MacDonald and Schumann's After Architecture wins national AIA Excellence Award

This month, the American Institute of Architects announced its 2024 award winners across nine project categories honoring the best in contemporary architecture regardless of budget, size, style, or type. Awards were given at a gala held at the historic Pension Building in Washington D.C., home of the National Building Museum, where individuals receiving fellowship were also honored. 

At the event, AIA EVP/Chief Executive Officer Lakisha Ann Woods, CAE said, "Tonight we celebrated not only the exceptional talent within our profession but also the innovative and sustainable solutions that our award winners have delivered." 

Photo by Leonid Furmansky

Among the nine categories of prizes, which includes design excellence in healthcare design, housing, regional and urban design, and more, are exemplary projects selected nationally that are defined as "small projects." AIA and its Small Project Design (SPD) Knowledge Community present the annual Small Project Award to raise public awareness of the value and design excellence that architects provide regardless of the limits of size and scope. These projects represent the big impact that small projects can have on their users and broader communities. 

This year, the UVA School of Architecture's Katie MacDonald and Kyle Schumann, Assistant Professors of Architecture, and co-founders of After Architecture, were chosen as winners of this highly-selective recognition for their project, Sylvan Scrapple. One of nine projects selected, the award-winning design for Sylvan Scrapple in Columbus, Indiana bridges food waste resourcefulness and design technology advances with a focus on circular construction.

Photo by Hadley Fruits for Landmark Columbus Foundation

Designed for an exhibition organized by the Landmark Columbus Foundation, the project draws parallels between waste in cooking and construction to advance the dialogue around circular construction. Situated between Columbus’ Visitors Center and the Cleo Rogers Memorial Library, the installation, built from nonlinear logs and salvaged materials, shapes a series of intimate spaces and a wooded oasis.

Sylvan Scrapple was a focal point of the fourth biannual cycle of Exhibit Columbus, the first to have an open call for participants. Its theme, Public by Design, sought university design research fellowship projects to respond to a recent downtown activation study through design and community engagement. MacDonald and Schumann and their student research team were one of seven selected from a national pool of nearly 50 applications.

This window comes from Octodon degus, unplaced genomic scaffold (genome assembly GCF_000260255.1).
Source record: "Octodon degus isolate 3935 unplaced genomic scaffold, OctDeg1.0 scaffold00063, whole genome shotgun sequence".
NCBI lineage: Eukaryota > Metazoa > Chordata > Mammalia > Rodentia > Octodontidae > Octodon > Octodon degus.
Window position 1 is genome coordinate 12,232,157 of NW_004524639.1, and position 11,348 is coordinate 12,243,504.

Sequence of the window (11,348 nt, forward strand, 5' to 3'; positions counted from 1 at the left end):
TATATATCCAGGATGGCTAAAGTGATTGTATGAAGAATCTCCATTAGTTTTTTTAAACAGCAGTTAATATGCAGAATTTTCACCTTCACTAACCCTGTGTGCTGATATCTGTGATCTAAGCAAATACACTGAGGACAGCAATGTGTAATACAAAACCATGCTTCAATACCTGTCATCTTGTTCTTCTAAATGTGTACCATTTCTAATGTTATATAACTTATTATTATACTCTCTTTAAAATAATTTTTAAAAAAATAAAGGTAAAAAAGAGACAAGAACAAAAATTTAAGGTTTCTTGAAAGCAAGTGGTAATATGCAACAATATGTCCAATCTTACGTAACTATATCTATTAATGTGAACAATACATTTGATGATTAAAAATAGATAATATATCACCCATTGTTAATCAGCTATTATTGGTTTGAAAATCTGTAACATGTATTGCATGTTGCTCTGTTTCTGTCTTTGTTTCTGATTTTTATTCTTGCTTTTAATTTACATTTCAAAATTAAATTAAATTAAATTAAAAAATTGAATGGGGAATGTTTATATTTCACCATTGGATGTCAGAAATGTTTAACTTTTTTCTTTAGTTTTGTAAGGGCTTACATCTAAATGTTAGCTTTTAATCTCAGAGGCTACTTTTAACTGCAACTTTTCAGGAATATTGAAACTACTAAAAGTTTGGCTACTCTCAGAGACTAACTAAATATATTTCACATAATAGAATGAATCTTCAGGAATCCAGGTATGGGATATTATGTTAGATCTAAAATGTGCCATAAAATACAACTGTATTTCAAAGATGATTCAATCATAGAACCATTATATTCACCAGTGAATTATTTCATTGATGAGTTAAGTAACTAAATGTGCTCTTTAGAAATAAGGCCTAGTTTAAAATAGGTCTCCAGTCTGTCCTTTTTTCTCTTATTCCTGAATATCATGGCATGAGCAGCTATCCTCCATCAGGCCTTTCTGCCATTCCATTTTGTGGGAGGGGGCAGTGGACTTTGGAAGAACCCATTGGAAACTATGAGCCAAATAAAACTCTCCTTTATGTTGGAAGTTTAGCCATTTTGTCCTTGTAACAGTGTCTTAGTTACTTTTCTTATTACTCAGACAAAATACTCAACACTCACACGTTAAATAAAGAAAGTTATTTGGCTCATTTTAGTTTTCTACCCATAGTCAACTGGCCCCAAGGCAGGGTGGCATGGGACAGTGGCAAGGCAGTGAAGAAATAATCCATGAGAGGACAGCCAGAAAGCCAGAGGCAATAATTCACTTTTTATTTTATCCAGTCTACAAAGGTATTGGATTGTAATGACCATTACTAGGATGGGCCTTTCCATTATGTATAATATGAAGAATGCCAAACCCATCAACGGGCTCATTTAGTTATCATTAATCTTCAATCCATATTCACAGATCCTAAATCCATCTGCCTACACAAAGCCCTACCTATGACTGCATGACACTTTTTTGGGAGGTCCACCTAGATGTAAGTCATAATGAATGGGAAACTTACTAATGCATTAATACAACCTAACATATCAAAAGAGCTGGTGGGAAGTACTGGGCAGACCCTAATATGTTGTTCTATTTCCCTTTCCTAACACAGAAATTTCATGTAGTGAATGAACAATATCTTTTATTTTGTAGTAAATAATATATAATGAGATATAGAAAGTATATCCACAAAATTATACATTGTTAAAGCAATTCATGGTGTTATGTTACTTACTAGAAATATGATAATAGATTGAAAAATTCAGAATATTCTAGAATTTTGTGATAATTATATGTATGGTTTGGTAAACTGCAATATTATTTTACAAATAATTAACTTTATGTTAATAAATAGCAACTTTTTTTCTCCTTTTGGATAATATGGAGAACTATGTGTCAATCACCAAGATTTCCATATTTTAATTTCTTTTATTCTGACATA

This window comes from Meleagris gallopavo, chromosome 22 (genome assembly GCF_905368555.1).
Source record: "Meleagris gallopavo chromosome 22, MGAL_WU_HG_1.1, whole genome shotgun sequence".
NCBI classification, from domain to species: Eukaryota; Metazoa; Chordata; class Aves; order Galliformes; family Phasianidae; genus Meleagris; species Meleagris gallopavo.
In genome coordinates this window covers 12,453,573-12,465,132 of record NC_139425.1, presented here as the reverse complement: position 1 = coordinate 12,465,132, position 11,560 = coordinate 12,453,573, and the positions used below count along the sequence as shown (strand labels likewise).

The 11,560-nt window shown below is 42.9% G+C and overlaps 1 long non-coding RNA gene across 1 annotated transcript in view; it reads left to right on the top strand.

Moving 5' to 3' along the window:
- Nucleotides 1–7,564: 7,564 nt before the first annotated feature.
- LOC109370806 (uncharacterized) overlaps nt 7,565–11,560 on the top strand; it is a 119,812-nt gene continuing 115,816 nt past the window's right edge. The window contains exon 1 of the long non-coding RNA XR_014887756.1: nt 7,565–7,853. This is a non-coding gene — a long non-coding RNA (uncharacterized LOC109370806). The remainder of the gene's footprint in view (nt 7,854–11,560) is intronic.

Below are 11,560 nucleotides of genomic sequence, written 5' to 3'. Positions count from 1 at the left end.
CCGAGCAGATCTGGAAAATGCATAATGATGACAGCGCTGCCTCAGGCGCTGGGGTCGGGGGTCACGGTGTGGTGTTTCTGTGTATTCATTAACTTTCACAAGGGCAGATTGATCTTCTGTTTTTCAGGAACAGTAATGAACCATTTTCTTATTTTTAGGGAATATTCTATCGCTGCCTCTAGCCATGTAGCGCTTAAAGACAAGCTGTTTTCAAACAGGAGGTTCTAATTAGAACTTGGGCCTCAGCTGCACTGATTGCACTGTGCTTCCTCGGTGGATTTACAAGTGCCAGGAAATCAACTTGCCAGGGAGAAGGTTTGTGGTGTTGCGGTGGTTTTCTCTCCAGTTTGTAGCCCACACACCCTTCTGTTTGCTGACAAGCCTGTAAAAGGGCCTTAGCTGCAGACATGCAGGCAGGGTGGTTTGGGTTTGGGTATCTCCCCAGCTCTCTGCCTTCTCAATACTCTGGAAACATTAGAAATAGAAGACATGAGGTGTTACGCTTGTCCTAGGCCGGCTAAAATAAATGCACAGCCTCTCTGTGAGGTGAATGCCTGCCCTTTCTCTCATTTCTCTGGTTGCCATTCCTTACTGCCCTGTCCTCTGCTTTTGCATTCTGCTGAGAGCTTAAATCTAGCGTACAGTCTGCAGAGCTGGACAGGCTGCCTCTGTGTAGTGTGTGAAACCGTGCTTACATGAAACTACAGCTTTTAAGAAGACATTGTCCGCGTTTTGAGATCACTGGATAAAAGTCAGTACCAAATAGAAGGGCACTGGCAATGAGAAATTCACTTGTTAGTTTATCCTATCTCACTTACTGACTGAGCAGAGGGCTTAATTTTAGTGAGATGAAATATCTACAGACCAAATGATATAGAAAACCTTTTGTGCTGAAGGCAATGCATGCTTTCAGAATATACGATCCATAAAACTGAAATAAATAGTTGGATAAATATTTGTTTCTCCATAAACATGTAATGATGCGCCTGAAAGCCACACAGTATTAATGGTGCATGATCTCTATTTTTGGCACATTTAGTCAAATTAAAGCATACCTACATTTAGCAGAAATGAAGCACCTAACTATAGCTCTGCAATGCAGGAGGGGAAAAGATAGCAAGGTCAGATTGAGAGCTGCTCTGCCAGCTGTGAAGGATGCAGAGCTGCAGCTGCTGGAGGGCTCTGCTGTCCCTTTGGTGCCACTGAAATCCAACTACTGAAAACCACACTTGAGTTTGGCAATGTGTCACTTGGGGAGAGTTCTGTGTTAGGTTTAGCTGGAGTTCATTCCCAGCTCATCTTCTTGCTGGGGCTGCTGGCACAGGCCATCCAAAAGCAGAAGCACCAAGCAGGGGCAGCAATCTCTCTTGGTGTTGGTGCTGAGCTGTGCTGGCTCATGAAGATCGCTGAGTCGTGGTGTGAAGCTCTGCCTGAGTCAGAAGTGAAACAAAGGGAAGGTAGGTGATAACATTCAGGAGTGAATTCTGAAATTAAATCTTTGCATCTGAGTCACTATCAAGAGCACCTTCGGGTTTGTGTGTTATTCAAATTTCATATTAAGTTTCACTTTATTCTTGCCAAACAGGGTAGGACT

“This project demonstrates innovative methods
of making to create a more intimate area in an
urban setting. It does a fantastic job of thinking
about resources, location, and the history of
 the city.”

— Jury Comment, 2024 AIA Awards

Photo by After Architecture

At its core, Sylvan Scrapple is a research pavilion designed to test, prove, and demonstrate new construction technologies while presenting the public with a new material ethos. The project conveys this through post-tensioned curved wood walls fabricated with a robotic sawmill the team invented. Using wood from trees that were felled by a 2022 storm, the team cut the material into 3-inch-wide curved boards and stacked them to create snaking walls. It also features a reused brick gabion system, with bricks harvested from neighboring sites, and a bio-resin table that includes offcuts from the project’s construction.

Spatially, Sylvan Scrapple is carefully scribed to its site, where it engages with an existing brick planter at the edge of a substantial public plaza designed by I.M. Pei. A single curved wall winds itself into and out of the planter, beckoning the public into the raised landscape. A series of decks and wall segments form intimate spaces for gathering and eating, offering a human-scaled respite from the monumental paved plaza. For several weeks after the project was installed, the scent of fresh wood lingered throughout the block, providing a multisensory awareness of the material strategy.

Photo by After Architecture

The project hinges on a 15-foot dining table formed with bio-resin and scraps that stages its own exhibition. Titled Table Scraps, the exhibition is a collection of recipes that capitalize on food waste combined with visual scraps and place settings. Each of the featured recipes is presented as a life-sized placemat.

Katie MacDonald
Kyle Schumann

Shiza Chaudhary
Ammon Embleton
Isaac Goodin
Emily Ploppert
Margaret Saunders

UVA Sawmilling
Irwin Block
First Christian Church

Leonid Furmansky
Hadley Fruits for Landmark Columbus Foundation
After Architecture

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